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My Semi-Sweet Life as an Amateur Chocolatier

What Advice I Would Give Myself Now

Decadent Truffles

"Own a chocolate confection business, and they will come." I thought everyone would be knocking down my door to get my delicious, creamy chocolate truffles, turtles, cake pops, and fudge.  Boy, was I wrong.

Growing up on a farm meant I learned to bake and cook for an army...literally.  Every summer, we would have 15-20 people at our house baling hay, feeding cattle, tending fields, etc. This was daily. Holy cow.

My mom and grandma made sure I learned how to make meals very quickly and make sure there was a lot of it.  Baking was my favorite thing to do, so I volunteered for the job. I had never made so many cookies and pies in my life...or so I thought.

Speed up to five years ago, and I got the bright idea of opening a chocolate/confection shop, out of our old milkhouse on the farm.  I didn't have to pay rent, I could make everything out of the old kitchen, and people would come for miles to get my chocolates and candy.  Ya, right.

I had remodeled the old building and dubbed it "Milkhouse Chocolates".  I had my recipes and specialized in truffles and turtles. Opening day came and went...with no one showing up. Really?!  I Facebooked, Instagrammed, and social media-ed my fanny off, and no one came.  I even put a story in the local paper, so what the hell?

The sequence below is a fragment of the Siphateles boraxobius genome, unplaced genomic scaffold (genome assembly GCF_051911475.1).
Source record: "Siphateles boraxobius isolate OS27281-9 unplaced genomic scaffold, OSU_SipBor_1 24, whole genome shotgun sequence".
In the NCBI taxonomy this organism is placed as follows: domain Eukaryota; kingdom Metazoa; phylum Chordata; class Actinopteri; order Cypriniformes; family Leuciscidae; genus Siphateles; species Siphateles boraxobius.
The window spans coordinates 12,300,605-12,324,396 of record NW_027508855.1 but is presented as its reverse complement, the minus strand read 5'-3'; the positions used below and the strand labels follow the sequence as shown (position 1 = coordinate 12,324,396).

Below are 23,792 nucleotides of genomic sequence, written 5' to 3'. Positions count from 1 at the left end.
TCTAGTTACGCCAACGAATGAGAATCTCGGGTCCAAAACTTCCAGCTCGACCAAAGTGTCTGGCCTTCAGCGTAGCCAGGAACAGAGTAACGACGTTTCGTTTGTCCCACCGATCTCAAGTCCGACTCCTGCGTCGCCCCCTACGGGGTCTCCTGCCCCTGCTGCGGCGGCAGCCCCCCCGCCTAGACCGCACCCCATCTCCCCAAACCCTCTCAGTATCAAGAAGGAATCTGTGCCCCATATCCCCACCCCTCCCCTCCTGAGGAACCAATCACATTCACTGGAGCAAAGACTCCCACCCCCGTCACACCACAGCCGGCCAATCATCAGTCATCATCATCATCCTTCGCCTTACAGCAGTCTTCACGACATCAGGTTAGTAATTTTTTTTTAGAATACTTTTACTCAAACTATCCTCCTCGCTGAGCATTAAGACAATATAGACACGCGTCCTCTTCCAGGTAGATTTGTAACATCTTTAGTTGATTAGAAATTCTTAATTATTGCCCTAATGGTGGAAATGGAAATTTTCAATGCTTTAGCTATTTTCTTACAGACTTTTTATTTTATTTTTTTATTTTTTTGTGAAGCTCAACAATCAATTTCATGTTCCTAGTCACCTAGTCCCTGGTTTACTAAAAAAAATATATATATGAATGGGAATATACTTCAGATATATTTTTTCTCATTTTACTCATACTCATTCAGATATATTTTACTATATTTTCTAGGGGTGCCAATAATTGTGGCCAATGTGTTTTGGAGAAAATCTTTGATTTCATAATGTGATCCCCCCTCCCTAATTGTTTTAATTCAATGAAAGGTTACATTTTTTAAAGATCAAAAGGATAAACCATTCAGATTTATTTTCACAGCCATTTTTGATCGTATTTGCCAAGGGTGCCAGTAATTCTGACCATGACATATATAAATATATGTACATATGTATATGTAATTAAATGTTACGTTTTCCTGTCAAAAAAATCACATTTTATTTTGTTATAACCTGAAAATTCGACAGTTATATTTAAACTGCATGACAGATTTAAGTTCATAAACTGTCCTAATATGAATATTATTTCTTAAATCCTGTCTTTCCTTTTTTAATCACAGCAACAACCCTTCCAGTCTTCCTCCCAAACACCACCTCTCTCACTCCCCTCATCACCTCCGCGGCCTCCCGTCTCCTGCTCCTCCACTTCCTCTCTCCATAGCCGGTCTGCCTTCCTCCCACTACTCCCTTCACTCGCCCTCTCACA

For three years, I kept advertising, making my chocolates, and hoping people would come.  I would try to cross promote with other businesses, but it just never took off the way I envisioned it.  So, what did I do wrong? Why did no one come beat on my door for chocolate?

Down on the Farm

Quiet Moment

From a business standpoint, I see things I did wrong, and things I did right.  I wish I could have told myself what the future held, but alas, failure was the end game.  However, this is what I would have told myself given the chance.

1. Location, Location, Location

This is the most important piece of advice I would give myself. Opening up the shop on the farm was great for no overhead costs, but no one wanted to drive four miles out of town to get chocolates. Oh well. Check your traffic flow and demographics. Paying rent may actually pay off in the long run.

2. Don't oversample your products.

I gave a lot of samples to people, thinking they would have just a taste and want more. Again, didn't happen. People will get anything for free, no matter what. Limit sizes and the number of times someone can get a sample. Life isn't free.

3. Keep it simple stupid.

The KISS method is one of the best pieces of advice I could give anyone. I did follow this rule, and it kept my costs down. I started out with a simple ten product menu, and people were amazed at what was offered. I did end up working with a couple of businesses, but still only kept these ten products. This helped give a quality product also.

I really miss working with my hands, playing in chocolate and candies. Now, my daughter has been bitten by the cupcake fairy and wants to open a roadside we go again.

Double Chocolate Cupcakes

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My Semi-Sweet Life as an Amateur Chocolatier
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